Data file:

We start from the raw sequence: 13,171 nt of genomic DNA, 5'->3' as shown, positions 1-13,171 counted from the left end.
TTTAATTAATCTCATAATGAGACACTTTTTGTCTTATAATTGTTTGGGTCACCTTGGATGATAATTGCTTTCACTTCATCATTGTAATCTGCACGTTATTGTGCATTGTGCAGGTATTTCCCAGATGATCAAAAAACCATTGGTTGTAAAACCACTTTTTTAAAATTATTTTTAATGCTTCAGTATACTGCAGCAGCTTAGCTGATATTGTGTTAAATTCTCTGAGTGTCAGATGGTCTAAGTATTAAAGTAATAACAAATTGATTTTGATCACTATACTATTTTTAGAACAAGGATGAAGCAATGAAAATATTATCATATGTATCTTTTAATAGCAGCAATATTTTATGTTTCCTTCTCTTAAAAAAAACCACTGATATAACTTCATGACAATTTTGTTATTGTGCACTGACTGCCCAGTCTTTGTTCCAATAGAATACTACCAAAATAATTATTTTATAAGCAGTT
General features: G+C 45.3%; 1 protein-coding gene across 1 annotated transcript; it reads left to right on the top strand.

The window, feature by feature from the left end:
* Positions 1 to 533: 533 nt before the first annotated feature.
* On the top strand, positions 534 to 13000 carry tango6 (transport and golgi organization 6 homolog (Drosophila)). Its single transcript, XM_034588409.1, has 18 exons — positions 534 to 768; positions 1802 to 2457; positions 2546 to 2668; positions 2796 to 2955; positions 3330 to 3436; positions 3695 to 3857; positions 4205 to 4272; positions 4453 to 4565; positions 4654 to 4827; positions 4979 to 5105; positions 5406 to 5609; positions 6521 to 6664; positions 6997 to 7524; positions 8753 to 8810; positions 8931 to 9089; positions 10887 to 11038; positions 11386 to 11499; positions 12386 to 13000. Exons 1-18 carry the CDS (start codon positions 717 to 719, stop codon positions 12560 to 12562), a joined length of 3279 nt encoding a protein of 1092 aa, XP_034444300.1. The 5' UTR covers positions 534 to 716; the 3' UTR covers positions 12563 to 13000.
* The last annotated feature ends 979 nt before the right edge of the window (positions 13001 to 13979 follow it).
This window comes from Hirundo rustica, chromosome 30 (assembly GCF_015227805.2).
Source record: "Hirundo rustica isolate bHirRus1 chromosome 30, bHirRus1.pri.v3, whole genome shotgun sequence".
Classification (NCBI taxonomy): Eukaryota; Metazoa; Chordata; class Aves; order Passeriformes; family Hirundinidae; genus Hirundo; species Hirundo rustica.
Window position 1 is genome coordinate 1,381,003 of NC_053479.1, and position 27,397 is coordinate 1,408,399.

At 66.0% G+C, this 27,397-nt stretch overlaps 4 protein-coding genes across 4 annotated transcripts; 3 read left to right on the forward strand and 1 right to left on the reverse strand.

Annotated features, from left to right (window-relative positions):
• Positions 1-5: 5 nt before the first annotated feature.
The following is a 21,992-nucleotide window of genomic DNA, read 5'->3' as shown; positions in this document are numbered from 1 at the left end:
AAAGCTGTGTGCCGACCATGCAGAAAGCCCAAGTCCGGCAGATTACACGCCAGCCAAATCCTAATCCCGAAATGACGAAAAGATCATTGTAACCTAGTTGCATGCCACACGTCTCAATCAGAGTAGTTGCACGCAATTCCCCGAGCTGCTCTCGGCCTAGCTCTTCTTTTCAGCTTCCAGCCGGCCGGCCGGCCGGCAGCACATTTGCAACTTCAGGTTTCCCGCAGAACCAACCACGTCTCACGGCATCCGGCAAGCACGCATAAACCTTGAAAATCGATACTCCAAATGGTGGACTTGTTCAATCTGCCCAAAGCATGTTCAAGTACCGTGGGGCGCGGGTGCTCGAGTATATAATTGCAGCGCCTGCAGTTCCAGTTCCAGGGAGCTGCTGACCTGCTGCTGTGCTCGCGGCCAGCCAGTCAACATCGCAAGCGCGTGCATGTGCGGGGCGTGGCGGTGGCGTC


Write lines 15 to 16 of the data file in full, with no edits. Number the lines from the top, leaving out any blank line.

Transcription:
The following is a 21,992-nucleotide window of genomic DNA, read 5'->3' as shown; positions in this document are numbered from 1 at the left end:
AAAGCTGTGTGCCGACCATGCAGAAAGCCCAAGTCCGGCAGATTACACGCCAGCCAAATCCTAATCCCGAAATGACGAAAAGATCATTGTAACCTAGTTGCATGCCACACGTCTCAATCAGAGTAGTTGCACGCAATTCCCCGAGCTGCTCTCGGCCTAGCTCTTCTTTTCAGCTTCCAGCCGGCCGGCCGGCCGGCAGCACATTTGCAACTTCAGGTTTCCCGCAGAACCAACCACGTCTCACGGCATCCGGCAAGCACGCATAAACCTTGAAAATCGATACTCCAAATGGTGGACTTGTTCAATCTGCCCAAAGCATGTTCAAGTACCGTGGGGCGCGGGTGCTCGAGTATATAATTGCAGCGCCTGCAGTTCCAGTTCCAGGGAGCTGCTGACCTGCTGCTGTGCTCGCGGCCAGCCAGTCAACATCGCAAGCGCGTGCATGTGCGGGGCGTGGCGGTGGCGTC